polypoly polyVerse
2022-02-23

So tell us a little about yourself. What is your core expertise?

My core expertise is as a technology lawyer, going back 30 plus years. Coming out of law school I spent over five years working with pre-web companies like CompuServe and Prodigy, helping them think through issues around privacy, cyber security, and content moderation, all of which were a big deal back then in the late 80s, early 90s. Then I spent 12 years with MCI Communications, eventually heading up their DC office; then 11 plus years at Google, where my primary issue initially was network neutrality. From DC I moved to California in 2014 to work at the Google headquarters campus, departing in May 2018. I have been providing legal and strategic counsel to small tech startups. So I suppose my core competency really is around the intersection of technology, law, policy, and strategy where tech companies, particularly web-based companies need advice.

What in your opinion is the main problem with the current data economy, it could be more than one problem?

Something that I've dubbed in my writings, the SEAMs cycle. It stands for: Surveillance, Extraction, Analysis and Manipulation. And that refers, of course, to our personal data. I consider it a positive feedback loop cycle that the web of the last 20 years has largely enabled, and the platform companies have taken advantage of. In a general sense, the problem is the surveillance and extractive nature of the web, and the web platform business models. And increasingly, how they use that power to play with our behaviours as human beings, as consumers, as citizens.

What motivates you to help solve these problems? Was there a particular trigger, a moment that sparked your awareness?

It's been a gradual, creative process. Certainly being at Google, sitting in senior level meetings, listening to the conversations around business models was part of the process. One of the phrases I remember hearing constantly, “the user is number one for us”, which for many years I thought, “that’s great!” That's a really unique and valuable perspective. Then I came to realise over time, there was a subtext that was never mentioned but was always right there in the room, which was, “and we know what's best for the user.” In addition to that, the notion of the lawyers in the company taking great pains to ensure that the company was treating people as users. The notion was once they became a customer, that brought with it certain obligations, certain duties on the side of the company, certain rights on the side of the individual. “The user” was the catch phrase, to really bring minimal baggage in terms of anything that the company actually had to do or was willing to do on behalf of the individual. So those sort of realisations over time brought me to the point where I wanted to become involved in creating alternative marketplaces, alternative social structures, processes where people had more control over access to their data, and were front and center considerations, rather than target of the SEAMs cycles that I mentioned previously.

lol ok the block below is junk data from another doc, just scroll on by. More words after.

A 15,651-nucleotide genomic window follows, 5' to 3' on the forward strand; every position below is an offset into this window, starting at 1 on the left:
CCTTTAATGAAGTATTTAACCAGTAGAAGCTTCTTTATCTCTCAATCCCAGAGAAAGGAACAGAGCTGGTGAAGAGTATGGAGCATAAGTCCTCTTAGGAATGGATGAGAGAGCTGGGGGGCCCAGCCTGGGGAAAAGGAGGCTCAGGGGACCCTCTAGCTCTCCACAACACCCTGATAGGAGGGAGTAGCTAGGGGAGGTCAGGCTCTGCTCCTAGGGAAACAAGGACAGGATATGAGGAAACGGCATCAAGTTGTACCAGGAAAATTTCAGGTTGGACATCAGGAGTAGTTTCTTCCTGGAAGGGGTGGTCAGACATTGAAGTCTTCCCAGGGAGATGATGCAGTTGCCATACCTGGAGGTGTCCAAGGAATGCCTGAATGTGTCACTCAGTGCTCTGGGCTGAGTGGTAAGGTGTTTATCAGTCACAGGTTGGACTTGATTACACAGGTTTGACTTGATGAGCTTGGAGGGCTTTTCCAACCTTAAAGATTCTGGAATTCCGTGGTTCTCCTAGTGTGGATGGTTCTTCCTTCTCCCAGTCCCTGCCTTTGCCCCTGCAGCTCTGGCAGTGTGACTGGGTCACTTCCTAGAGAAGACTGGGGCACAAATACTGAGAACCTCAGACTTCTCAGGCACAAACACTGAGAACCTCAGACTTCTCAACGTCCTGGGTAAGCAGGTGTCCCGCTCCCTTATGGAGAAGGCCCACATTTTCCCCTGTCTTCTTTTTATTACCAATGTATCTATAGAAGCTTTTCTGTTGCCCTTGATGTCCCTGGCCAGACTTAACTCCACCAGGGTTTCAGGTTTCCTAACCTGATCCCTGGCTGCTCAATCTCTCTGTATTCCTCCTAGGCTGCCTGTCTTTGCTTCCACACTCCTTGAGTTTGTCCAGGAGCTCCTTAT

In a way you can say that you had a ringside seat into the process, as opposed to somebody working on the outside trying to sort out the same issues.

Yes. I listened to the conversations, I saw the documents. I wasn't someone who saw myself as a whistle blower, but I did witness things that over time I was not happy about. My perspective coming out of it was, while it's fine to try to hold platform companies accountable for the things they do, either the mistakes or the purposeful harms they create in society, frankly I’m much more interested in creating the alternative. What's the thing we want to do or have in the world that's different from all this? And whatever concrete steps I can help take to make that happen. It feels to me much more like a mission.

Some of my friends have said jokingly, you’re doing penance for the sins of being inside a company like Google for 11 plus years. You could describe that as a form of motivation, I suppose. But the point is really understanding those harms - some inadvertent, some more deliberate - and then trying to figure out how to rectify them. Not just with the companies involved, but creating their alternatives — with business models and technologies that capture the better elements of us. You generate trust, generate accountability, based on the actual dynamics of that particular ecosystem.

Interesting! What is the best way to motivate everyday people to join the movement for a fair data economy?

That’s a tough question. I'll give it a shot, because I think that folks who want to create a better data economy tend to focus on the harms. We discuss all the terrible things a platform company is doing. How did your personal data end up on some Russian server farm, or something along those lines. I think certain people are motivated by that.